By Naomi Yaeger, NRtF CoP intern, summer 2023
For two days in May, friends and family of the members of Voices of Hunger (VoH), an offshoot of the West Virginia Food for All Coalition and a co-founding member of the the National Right to Food Community of Practice (NRtF CoP), camped in Braxton County, WV. The group cooked together, completed art projects, and enjoyed the weather (when it wasn’t raining, that is). One night, the group made stone soup for dinner, which takes its origins from a European folk story. “It is a story that describes the process of a community coming together and making something that is more than the sum of its parts,” Liz Brunello, WV Youth Program Coordinator at the American Friends Service Committee and a member of the NRtF CoP Coordination Team, said. “Everyone has something to give, and nothing is too small.” While they did not actually use a stone, the activity was a way for the group to bond over the shared experience of preparing and eating food collectively. Everyone had the chance to contribute to the soup, from carrots they brought from home to Slap Ya Mama spice they purchased that day. “We made two different soups, just to be safe!” Brunello said.
Throughout the retreat, the group discussed their plans for the future of the right to food movement in WV, including an interactive, digital map to be used as an advocacy and organizing tool. The map will allow people to report right to food violations in WV with as much detail as they feel comfortable providing, whether that means remaining anonymous or detailing everything from their name to the county where the violation happened. Once the map is published, it will be available online, either through the VoH website or through an online survey. Brunello added that in the meantime, the group is working with communities to determine what counts as a right to food violation.
In mid to late August, VoH plans to launch a program entitled Seeding Sparks. With funds from a recent grant, Seeding Sparks will provide food organizing groups all over WV – from church-run food pantries to family resource centers – with funds to do their work, increased support from VoH, and opportunities to learn about the history and current state of food systems in WV. The program will be flexible, giving groups the ability to opt-in to meetings and other learning opportunities, and will be as individualized as possible, providing each group with the resources it needs to succeed. The program will also connect the food groups within each town to form or join existing Food Policy Councils, allowing for increased dialogue in the right to food movement. In some towns, these collaborative networks already exist, while in others, VoH will connect food groups to create these councils.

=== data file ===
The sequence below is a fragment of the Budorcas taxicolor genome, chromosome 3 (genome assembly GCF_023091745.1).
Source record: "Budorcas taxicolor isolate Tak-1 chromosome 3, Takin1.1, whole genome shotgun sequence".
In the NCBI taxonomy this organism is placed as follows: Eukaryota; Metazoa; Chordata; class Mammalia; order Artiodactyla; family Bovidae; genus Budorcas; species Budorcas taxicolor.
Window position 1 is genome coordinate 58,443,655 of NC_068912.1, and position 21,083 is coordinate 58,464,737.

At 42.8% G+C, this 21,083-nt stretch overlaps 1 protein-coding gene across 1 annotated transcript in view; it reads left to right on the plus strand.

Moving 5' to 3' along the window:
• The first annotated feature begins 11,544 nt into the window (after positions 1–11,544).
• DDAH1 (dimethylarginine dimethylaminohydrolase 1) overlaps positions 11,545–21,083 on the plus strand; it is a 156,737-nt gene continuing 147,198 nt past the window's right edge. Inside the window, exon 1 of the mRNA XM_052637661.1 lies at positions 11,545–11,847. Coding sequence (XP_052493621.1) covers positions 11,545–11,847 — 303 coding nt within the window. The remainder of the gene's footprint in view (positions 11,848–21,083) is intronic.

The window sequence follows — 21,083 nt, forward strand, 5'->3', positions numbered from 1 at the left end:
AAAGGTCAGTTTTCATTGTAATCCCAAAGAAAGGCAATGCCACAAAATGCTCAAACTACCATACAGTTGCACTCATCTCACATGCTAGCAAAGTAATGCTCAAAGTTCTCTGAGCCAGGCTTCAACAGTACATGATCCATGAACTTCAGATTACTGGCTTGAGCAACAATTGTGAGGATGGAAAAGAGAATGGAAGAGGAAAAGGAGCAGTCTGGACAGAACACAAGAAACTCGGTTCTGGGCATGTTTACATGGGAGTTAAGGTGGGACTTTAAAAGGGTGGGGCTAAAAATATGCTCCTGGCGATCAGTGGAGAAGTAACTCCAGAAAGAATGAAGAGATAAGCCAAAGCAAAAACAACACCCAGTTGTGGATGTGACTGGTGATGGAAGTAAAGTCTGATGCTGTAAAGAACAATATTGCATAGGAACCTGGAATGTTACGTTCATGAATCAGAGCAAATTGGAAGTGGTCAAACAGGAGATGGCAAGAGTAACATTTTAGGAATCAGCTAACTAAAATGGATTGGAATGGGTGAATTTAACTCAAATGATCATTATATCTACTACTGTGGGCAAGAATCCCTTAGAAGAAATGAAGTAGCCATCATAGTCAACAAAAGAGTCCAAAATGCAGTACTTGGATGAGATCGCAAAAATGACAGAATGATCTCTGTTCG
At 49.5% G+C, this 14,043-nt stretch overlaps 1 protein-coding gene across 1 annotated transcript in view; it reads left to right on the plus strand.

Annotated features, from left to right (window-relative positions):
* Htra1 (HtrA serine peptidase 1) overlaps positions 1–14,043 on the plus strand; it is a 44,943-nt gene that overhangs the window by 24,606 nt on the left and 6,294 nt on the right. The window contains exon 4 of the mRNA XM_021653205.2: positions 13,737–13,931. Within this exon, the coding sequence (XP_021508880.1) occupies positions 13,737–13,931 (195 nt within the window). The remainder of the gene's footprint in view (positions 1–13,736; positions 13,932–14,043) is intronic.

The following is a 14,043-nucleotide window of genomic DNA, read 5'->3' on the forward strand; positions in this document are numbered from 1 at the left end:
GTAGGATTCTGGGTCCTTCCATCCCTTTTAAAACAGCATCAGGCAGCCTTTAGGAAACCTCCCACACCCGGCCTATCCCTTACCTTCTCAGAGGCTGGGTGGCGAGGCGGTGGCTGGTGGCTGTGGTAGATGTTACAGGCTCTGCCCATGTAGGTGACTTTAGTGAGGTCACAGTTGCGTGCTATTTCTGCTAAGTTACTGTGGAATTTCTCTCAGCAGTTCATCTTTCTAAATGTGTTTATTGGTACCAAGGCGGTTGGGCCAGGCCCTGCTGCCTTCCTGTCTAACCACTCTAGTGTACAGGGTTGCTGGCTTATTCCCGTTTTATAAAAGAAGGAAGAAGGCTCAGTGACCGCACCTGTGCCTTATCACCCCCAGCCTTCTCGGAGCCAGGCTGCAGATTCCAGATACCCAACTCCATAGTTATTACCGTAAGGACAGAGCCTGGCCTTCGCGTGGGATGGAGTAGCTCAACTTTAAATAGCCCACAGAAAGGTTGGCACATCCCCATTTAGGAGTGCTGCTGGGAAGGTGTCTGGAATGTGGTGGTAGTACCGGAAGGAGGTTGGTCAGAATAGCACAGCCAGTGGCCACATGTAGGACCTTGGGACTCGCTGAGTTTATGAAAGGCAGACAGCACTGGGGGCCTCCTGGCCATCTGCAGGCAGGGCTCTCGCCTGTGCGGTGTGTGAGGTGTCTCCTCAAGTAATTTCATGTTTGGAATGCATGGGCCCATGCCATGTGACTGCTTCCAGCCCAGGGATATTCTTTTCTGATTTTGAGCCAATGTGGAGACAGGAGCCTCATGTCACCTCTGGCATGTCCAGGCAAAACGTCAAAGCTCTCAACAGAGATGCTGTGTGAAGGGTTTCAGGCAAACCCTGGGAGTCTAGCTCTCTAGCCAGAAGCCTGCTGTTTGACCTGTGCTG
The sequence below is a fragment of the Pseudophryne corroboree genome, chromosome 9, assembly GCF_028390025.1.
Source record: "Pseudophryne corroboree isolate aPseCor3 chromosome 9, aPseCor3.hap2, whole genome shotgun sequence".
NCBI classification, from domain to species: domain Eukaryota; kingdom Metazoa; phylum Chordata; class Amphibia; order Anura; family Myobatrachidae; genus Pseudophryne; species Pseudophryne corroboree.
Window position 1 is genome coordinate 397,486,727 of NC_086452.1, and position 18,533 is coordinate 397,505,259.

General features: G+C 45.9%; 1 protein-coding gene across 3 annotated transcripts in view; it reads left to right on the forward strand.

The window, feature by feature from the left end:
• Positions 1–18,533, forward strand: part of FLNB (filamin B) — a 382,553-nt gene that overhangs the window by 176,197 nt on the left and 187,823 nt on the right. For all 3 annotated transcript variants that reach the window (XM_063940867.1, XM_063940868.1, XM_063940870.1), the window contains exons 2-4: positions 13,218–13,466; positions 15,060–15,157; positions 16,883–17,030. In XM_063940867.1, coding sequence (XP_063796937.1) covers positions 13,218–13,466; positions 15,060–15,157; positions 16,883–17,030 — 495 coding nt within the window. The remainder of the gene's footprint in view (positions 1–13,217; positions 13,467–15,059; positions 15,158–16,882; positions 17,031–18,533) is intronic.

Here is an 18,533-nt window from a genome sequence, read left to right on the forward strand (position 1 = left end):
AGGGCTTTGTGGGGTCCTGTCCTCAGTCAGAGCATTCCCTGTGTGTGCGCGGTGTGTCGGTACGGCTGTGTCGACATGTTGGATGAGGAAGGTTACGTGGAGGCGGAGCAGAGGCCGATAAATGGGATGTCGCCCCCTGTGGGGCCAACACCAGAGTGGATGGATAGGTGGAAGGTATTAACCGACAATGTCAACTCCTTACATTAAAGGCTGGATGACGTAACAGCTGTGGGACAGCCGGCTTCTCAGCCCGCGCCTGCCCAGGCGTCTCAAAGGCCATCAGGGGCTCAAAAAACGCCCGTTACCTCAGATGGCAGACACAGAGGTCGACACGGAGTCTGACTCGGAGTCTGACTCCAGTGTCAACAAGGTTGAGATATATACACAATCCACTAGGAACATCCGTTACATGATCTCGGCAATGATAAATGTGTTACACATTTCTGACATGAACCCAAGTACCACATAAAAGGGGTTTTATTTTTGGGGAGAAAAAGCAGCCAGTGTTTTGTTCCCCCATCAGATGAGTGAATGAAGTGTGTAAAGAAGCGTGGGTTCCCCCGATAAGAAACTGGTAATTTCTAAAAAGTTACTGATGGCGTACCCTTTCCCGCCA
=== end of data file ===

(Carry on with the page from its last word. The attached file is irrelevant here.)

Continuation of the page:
Just as importantly, VoH is focused on shifting the narrative about food in WV to focus less on food banks as a solution to food insecurity and more on long term, sustainable change to ensure that there is always desirable and nutritious food for all. “We need to reconnect food to joy and not just to struggle,” Brunello said.
Many people share the perception that people experiencing hunger are somehow to blame for their food insecurity, Amy Jo Hutchison, NRtF CoP Coordination Team Member and Founder of Rattle the Windows, said. One goal of the movement in WV is to shift this narrative to reach an understanding that food insecurity has its roots in systemic issues. “As the Poor People’s Campaign says, ‘Blame poverty, don’t blame the poor,’” Hutchison stated.
To create this narrative shift, the group plans to engage in conversations with West Virginians of all ages, distributing flyers, hosting virtual information sessions, and speaking to people one on one. In addition, it is important to talk to people who have experienced food insecurity first hand, as they know best what support and programs they and their families would benefit from the most, Hutchison said.
Through this narrative work, VoH hopes that more people will take up the movement within their own towns. When the right to food movement is more localized, city resolutions for the right to food are more likely to be supported with policy changes. “It really needs to be organic,” Brunello said. “It’s hard work, but it always pays off.”